Blood Meridian

9780330510943

Cormac McCarthy

First Sentence:     See the child.

Back of the book:

Blood Meridian by Cormac McCarthy is an epic novel of the violence and depravity that attended America’s westward expansion, brilliantly subverting the conventions of the Western novel and the mythology of the Wild West. Based on historical events that took place on the Texas-Mexico border in the 1850s, it traces the fortunes of the Kid, a fourteen-year-old Tennessean who stumbles into a nightmarish world where Indians are being murdered and the market for their scalps is thriving.

Quote from the book:

Dust stanched the wet and naked heads of the scalped who with the fringe of hair below their wounds and tonsured to the bone now lay like maimed and naked monks in the bloodslaked dust and everywhere the dying groaned and gibbered and horses lay screaming.

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The Outsider

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Stephen King

First Sentence:     It was an unmarked car, just some nondescript American sedan a few years old, but the blackwall tires and the three men inside gave it away for what it was.

Back of the book:

When an eleven-year-old boy is found murdered in a town park, reliable eyewitnesses undeniably point to the town’s popular Little League coach, Terry Maitland, as the culprit. DNA evidence and fingerprints confirm the crime was committed by this well-loved family man.

Horrified by the brutal killing, Detective Ralph Anderson, whose own son was once coached by Maitland, orders the suspect to be arrested in a public spectacle. But Maitland has an alibi. And further research confirms he was indeed out of town that day.

As Anderson and the District Attorney trace the clues, the investigation expands from Ohio to Texas. And as horrifying answers begin to emerge, so King’s propulsive story of almost unbearable suspense kicks into high gear.

Terry Maitland seems like a nice guy but there is one rock-hard fact, as unassailable as gravity: a man cannot be in two places at the same time. Can he?

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Tin Man

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Sarah Winman

First Sentence:     All Dora Judd ever told anyone about that night three weeks before Christmas 1950 was that she won the painting in a raffle.

Back of the book:

It begins with a painting won in a raffle: fifteen sunflowers, hung on the wall by a woman who believes that men and boys are capable of beautiful things.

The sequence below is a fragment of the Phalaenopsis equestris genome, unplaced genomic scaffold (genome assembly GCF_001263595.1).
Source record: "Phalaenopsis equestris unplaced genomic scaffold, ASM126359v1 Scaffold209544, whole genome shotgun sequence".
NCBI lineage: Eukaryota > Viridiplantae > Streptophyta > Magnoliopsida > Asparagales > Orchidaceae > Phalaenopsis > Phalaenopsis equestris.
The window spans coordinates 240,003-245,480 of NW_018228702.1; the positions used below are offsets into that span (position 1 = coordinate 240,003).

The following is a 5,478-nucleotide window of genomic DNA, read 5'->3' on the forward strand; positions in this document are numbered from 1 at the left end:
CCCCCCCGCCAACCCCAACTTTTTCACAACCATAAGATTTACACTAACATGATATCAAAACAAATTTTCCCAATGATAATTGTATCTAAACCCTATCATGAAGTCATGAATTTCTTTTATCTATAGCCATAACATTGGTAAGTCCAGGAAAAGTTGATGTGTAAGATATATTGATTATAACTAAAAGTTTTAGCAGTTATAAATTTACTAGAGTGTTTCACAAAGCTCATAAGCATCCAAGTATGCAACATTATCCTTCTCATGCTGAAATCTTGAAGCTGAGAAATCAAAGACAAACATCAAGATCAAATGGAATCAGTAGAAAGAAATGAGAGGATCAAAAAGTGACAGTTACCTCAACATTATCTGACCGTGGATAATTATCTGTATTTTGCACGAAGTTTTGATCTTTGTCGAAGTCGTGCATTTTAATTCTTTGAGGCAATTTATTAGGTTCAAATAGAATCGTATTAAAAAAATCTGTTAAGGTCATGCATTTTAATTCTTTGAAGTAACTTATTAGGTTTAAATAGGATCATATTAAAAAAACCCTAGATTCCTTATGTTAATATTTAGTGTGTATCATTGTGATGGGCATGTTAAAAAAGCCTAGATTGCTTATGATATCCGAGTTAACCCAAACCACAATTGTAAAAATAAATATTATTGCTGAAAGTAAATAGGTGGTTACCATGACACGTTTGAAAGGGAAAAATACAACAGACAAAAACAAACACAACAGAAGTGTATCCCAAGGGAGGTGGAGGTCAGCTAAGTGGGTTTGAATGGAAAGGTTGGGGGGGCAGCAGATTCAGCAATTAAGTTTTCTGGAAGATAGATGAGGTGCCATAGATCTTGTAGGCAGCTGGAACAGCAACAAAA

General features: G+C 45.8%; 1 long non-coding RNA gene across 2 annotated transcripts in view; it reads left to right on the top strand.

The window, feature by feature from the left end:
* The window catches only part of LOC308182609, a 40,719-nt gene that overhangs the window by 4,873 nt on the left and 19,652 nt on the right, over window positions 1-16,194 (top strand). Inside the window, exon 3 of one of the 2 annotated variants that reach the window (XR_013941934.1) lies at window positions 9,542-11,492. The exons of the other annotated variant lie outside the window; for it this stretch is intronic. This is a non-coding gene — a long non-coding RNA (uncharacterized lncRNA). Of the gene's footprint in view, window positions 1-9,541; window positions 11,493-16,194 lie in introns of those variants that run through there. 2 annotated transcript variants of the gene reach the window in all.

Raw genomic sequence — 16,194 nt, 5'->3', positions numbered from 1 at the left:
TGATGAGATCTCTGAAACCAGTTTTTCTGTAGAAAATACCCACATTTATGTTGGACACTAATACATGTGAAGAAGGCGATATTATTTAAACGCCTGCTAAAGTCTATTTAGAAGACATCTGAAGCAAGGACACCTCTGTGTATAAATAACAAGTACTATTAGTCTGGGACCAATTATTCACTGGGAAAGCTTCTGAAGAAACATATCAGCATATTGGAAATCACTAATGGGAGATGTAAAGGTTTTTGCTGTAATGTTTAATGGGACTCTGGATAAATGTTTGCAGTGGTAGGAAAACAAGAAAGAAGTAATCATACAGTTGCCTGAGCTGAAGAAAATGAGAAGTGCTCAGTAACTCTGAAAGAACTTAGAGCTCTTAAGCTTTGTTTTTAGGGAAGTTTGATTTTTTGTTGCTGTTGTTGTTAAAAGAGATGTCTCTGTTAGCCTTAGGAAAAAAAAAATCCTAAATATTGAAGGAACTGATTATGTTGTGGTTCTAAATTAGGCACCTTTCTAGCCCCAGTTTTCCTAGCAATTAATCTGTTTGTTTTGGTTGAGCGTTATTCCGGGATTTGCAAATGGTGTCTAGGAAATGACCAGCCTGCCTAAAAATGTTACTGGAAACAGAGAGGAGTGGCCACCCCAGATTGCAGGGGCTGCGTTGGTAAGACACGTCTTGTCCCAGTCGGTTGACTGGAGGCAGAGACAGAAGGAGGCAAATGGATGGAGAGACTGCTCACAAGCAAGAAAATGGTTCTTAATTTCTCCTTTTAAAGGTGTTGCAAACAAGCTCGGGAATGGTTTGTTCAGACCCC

And then there are two boys, Ellis and Michael,
who are inseparable.
And the boys become men,
and then Annie walks into their lives,
and it changes nothing and everything.

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From A Low And Quiet Sea

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Donal Ryan

First Sentence:     Let me tell you something about trees.

Back of the book:

Farouk’s country has been torn apart by war.

Lampy’s heart has been laid waste by Chloe.

John’s past torments him as he nears his end.

The refugee. The dreamer. The penitent. From war-torn Syria to small-town Ireland, three men, scarred by all they have loved and lost, are searching for some version of home. Each is drawn towards a powerful reckoning, one that will bring them together in the most unexpected of ways.

Quote from the book:

[…] if you say something enough times, the repetition of it makes it true. Any notion you like, no matter how mad it seems, can be a fact’s chrysalis. Once you say it loud enough and often enough it becomes debatable. Debates change minds. Debate is the larval stage of truth. Constant, unflagging, loud repetition completes your notion’s metamorphosis into fact. The fact takes wing and flutters from place to place and mind to mind and makes a living, permanent thing of itself.

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Census

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Jesse Ball

First Sentence:     As I turned to lean my shovel against the rusted gray of the car, I looked in passing down into the grave I had dug, and saw there, along the face or wall, in trembling roots, the path I had traveled these several months taking the census in the farthest districts.

Back of the book:

A father and son who are census takers journey across a nameless country from the town of A to the town of Z in the wake of the father’s fatal diagnosis. Knowing that his time is menacingly short, the father takes his son, who requires close and constant adult guidance, on this trip of indefinite length. Their feelings for each other are challenged and bolstered as they move in and out of a variety of homes, meeting a variety of different people. Census is about the ways in which people react to the son’s condition, to the son as a person in the world. It is about discrimination and acceptance, kindness and art, education and love.

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